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U of I dean Ruby Mendenhall is preparing to share a lifetime of writing as Urbana’s poet laureate

Ruby Mendenhall, the 2024 Urbana poet laureate

Editor’s note: this post was updated on March 31, 2024 with corrected text from the author.

URBANA – Ruby Mendenhall is a force. She is a professor at the University of Illinois Urbana Champaign in sociology and African American Studies. She is also an associate dean at the CARLE Illinois College of Medicine.
And for the next 12 months, Mendenhall will reign as the city of Urbana’s poet laureate. IPM’s Reginald Hardwick talked with Mendenhall about her family, and her gift and she shared one of her poems.

On Friday, March 15, 6:00-8:00 p.m., there will be a celebration for Mendenhall’s poet laureate post at the Gallery Art Bar in Urbana.

Here is a transcript of Hardwick’s interview with Urbana poet laureate Ruby Mendenhall.

RM: My family is here in Champaign, but we’re also from Chicago. Actually, my parents migrated from the south always kind of put that, in my introduction, my father from Alabama and my mind for Mississippi. So, there’s a very Southern way about me, I’d like to think.

RH: Congratulations! You were named the poet laureate for the city of Urbana. How did you find out?

RM: I received an email. And I was telling someone, it’s funny, because the email, it’s almost like, you know, the ones that you get, well, you know, thank you, there was so many, and you’re like, oh, okay, but then at the end, it was like, and you were selected. I was like, Oh, my gosh, that’s amazing. And so I was jumping in and running through the house, just super excited. So that’s how I found out,

RH: I understand that you’ve brought some poetry to share with us. And one of them does relate to some of your work in the Chicago area.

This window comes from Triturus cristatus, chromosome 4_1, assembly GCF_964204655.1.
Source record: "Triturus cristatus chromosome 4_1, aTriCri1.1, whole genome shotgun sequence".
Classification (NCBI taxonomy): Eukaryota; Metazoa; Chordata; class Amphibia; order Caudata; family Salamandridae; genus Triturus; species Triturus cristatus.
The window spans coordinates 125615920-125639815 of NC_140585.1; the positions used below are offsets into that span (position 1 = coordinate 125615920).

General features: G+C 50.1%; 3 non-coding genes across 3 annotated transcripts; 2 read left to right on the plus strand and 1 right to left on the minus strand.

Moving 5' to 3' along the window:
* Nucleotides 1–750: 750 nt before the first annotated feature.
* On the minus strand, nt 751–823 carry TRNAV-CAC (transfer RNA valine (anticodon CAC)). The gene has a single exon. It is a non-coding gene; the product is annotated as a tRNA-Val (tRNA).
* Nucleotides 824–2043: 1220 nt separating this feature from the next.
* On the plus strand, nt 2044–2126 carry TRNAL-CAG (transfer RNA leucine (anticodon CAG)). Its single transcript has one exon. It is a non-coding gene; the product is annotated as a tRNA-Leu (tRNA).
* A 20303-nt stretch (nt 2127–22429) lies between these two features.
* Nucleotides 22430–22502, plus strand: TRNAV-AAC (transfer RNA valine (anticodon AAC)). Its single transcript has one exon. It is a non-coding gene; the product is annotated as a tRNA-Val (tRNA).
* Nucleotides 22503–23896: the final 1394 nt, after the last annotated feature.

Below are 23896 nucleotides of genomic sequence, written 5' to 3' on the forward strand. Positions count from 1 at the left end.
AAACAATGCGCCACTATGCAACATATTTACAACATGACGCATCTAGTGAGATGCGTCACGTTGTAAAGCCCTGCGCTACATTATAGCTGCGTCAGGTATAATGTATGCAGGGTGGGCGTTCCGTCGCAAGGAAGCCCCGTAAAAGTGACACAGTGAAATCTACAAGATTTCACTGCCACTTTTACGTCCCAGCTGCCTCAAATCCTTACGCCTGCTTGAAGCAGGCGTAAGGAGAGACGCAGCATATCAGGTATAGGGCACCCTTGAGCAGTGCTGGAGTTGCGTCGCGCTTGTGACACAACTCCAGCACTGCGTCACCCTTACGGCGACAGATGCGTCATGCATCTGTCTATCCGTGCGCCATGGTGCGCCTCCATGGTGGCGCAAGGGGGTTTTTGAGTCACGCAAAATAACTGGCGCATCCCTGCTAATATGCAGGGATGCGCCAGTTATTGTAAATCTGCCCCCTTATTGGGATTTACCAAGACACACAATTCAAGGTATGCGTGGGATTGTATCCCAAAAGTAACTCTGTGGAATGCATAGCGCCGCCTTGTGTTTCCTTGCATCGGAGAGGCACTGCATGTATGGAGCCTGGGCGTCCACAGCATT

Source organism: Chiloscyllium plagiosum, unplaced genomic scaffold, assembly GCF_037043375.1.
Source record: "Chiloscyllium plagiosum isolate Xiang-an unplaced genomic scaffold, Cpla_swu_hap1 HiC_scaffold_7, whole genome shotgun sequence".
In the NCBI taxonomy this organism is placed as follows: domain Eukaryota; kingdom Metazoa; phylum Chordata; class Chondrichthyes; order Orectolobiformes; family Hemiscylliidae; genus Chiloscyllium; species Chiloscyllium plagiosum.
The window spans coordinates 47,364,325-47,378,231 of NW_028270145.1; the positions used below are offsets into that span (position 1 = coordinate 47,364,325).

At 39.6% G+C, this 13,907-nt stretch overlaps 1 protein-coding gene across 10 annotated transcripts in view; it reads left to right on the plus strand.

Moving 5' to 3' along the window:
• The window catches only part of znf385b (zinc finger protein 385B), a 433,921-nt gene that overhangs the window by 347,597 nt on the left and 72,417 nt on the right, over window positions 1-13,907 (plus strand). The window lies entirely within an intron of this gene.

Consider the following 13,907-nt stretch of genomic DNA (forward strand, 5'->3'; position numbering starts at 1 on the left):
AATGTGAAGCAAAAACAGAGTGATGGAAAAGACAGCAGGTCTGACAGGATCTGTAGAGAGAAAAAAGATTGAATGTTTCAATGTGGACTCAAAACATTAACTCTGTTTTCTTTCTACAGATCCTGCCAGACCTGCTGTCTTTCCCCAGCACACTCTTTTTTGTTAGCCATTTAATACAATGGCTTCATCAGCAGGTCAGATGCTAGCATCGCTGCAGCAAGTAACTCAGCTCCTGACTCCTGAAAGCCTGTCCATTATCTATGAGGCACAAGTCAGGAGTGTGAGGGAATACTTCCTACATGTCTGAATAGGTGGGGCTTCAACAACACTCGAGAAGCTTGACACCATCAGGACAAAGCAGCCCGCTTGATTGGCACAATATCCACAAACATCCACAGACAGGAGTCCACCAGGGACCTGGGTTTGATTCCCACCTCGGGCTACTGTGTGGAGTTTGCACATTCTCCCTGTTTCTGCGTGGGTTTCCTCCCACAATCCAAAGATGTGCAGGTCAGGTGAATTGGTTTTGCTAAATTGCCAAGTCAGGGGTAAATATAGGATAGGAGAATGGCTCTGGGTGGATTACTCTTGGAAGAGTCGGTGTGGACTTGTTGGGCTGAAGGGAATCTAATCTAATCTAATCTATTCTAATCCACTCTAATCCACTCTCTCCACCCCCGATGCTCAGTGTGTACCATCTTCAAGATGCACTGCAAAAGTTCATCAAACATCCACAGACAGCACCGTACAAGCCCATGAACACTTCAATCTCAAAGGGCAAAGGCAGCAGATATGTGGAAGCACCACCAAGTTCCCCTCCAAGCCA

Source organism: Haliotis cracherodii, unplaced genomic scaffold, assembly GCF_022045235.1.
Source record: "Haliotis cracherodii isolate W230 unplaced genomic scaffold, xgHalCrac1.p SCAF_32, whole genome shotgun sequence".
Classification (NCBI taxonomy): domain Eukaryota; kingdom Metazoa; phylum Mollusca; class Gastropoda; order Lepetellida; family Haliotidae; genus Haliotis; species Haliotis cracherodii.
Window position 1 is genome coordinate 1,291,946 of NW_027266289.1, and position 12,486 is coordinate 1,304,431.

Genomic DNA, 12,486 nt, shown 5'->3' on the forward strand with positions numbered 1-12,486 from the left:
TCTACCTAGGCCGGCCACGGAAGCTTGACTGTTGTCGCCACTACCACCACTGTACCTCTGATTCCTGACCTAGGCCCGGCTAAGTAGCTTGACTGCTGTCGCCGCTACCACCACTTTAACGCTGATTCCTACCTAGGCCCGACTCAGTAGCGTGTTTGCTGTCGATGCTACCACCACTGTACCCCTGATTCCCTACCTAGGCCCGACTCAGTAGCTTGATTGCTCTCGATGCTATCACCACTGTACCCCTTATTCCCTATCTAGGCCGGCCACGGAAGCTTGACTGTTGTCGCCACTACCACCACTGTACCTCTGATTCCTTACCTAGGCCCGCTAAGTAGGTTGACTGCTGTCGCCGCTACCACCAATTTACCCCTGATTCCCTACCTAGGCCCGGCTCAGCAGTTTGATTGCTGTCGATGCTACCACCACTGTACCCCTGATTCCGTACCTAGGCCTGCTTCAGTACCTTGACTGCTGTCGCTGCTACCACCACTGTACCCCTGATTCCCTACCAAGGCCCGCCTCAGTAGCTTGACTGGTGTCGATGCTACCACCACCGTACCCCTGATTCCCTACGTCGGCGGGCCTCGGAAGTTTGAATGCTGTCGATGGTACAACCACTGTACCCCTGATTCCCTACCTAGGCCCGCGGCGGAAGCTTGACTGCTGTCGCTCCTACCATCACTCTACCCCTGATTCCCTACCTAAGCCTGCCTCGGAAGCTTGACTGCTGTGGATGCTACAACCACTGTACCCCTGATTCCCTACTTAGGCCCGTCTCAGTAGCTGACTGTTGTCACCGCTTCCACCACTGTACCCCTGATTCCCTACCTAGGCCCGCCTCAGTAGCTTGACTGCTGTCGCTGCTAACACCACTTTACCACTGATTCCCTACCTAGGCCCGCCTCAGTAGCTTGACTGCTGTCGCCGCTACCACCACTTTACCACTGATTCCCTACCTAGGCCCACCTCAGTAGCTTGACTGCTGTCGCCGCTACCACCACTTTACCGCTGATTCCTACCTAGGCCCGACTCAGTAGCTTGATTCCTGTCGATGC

RM: Yes. So, I’ll start with the first one. And it’s part of a documentary that we’re doing called ‘What’s left behind.’ Me and my team, we talked to about 100 mothers, some of them lost their children to gun violence. And so, Lisa Butler, who was working with me at the time, she’s a licensed clinical social worker. She wanted to go deeper, and to talk with mothers who did lose their children to understand after the funeral, after the media kind of packs up, what’s left behind. And so that’s the name of the documentary. That’s what we’re trying to explore. And so, we’re hoping to finish it, around April-May be made. And so, I’m going through and listening to some of the stories again, and it was so hard and, and so I write poems a lot of times when I’m very happy, or very sad. And so this poem, was just me trying to process the emotions that I was filling, I’m listening to one of the moms and many of them who talked about kind of some of the hard parts of kind of losing their child. So, the title of the poem is ‘The Hardest Part.’

©Ruby Mendenhall March 2024

(Dedicated to Mothers Who Have Lost Children to Gun Violence)

The hardest part was to lower you into eternity, as I remain mortal

To watch you slip away from me into the Forever portal.

My heart torn into strips of black and blue blood, as part of it went with you.

I cannot breathe, I cannot eat because I am your mother, without you.

I carried you in my womb for nine months, protecting you through the seasons.

Now, I must select the vessel to carry you beyond my reach, beyond rhyme, beyond reason.

Your journey is beneath my feet, beneath this ground, and into the realm of the ancestors.

So now, where do I belong in this world? My soul aches and needs to sequester.


RH: Thank you for sharing. How long have you been writing poetry?

RM: The earliest memory I have is like when I was in second grade. And the teacher put my poem on the board. And I remember kind of sitting down having to lift my head to see like my poem and she was talking about it. And then in fourth grade, I wrote a poem about Dr. King. And my teacher talked about that. And then when I was in 12th grade, my two English professors Miss Sharp and Miss Hansberry… if they’re out there, thank you, thank you. They really liked my poetry and they hit me go from room to room to read, which two of the poems that I will read that axle, the NAACP competition.  I have hundreds and hundreds of poems. Some people hear music, and some people see things and I kind of see poems and I write poems. 

Reginald Hardwick

Reginald Hardwick

Reginald Hardwick is the News & Public Affairs Director for the Illinois Newsroom. He started at WILL in October of 2019 after serving as News Director for WKAR in East Lansing, Michigan. Previously, he was a news producer and manager at the NBC station in Dallas, where he won 7 Emmy awards. Born in Vietnam, Reginald is a graduate of the University of Northern Colorado. Email: rh14@illinois.edu Twitter: @RNewsWILL

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